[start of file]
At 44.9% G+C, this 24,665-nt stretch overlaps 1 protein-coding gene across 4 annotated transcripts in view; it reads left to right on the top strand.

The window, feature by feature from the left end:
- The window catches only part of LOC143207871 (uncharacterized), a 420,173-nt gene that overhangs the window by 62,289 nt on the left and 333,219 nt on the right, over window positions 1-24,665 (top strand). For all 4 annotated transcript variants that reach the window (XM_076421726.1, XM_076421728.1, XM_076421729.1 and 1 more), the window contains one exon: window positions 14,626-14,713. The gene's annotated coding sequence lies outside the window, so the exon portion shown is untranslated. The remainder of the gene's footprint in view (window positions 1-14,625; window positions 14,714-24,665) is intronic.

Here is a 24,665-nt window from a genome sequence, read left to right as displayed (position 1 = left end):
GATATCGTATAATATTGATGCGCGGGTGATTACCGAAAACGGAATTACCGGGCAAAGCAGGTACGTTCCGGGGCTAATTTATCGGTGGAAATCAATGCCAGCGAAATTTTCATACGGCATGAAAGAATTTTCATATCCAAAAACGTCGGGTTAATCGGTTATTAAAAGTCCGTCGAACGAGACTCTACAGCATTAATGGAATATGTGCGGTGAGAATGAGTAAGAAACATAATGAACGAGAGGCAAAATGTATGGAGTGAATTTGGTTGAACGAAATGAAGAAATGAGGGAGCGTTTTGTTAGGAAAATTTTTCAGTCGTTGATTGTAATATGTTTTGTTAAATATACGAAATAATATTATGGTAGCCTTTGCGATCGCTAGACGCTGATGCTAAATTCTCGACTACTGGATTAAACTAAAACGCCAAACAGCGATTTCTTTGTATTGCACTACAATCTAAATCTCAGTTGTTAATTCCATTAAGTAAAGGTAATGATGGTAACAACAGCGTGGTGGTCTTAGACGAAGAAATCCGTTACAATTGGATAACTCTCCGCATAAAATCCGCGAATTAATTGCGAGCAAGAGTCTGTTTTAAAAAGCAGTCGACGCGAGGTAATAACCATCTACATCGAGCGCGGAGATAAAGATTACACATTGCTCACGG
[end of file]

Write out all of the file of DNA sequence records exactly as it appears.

At 44.9% G+C, this 24,665-nt stretch overlaps 1 protein-coding gene across 4 annotated transcripts in view; it reads left to right on the top strand.

The window, feature by feature from the left end:
- The window catches only part of LOC143207871 (uncharacterized), a 420,173-nt gene that overhangs the window by 62,289 nt on the left and 333,219 nt on the right, over window positions 1-24,665 (top strand). For all 4 annotated transcript variants that reach the window (XM_076421726.1, XM_076421728.1, XM_076421729.1 and 1 more), the window contains one exon: window positions 14,626-14,713. The gene's annotated coding sequence lies outside the window, so the exon portion shown is untranslated. The remainder of the gene's footprint in view (window positions 1-14,625; window positions 14,714-24,665) is intronic.

Here is a 24,665-nt window from a genome sequence, read left to right as displayed (position 1 = left end):
GATATCGTATAATATTGATGCGCGGGTGATTACCGAAAACGGAATTACCGGGCAAAGCAGGTACGTTCCGGGGCTAATTTATCGGTGGAAATCAATGCCAGCGAAATTTTCATACGGCATGAAAGAATTTTCATATCCAAAAACGTCGGGTTAATCGGTTATTAAAAGTCCGTCGAACGAGACTCTACAGCATTAATGGAATATGTGCGGTGAGAATGAGTAAGAAACATAATGAACGAGAGGCAAAATGTATGGAGTGAATTTGGTTGAACGAAATGAAGAAATGAGGGAGCGTTTTGTTAGGAAAATTTTTCAGTCGTTGATTGTAATATGTTTTGTTAAATATACGAAATAATATTATGGTAGCCTTTGCGATCGCTAGACGCTGATGCTAAATTCTCGACTACTGGATTAAACTAAAACGCCAAACAGCGATTTCTTTGTATTGCACTACAATCTAAATCTCAGTTGTTAATTCCATTAAGTAAAGGTAATGATGGTAACAACAGCGTGGTGGTCTTAGACGAAGAAATCCGTTACAATTGGATAACTCTCCGCATAAAATCCGCGAATTAATTGCGAGCAAGAGTCTGTTTTAAAAAGCAGTCGACGCGAGGTAATAACCATCTACATCGAGCGCGGAGATAAAGATTACACATTGCTCACGG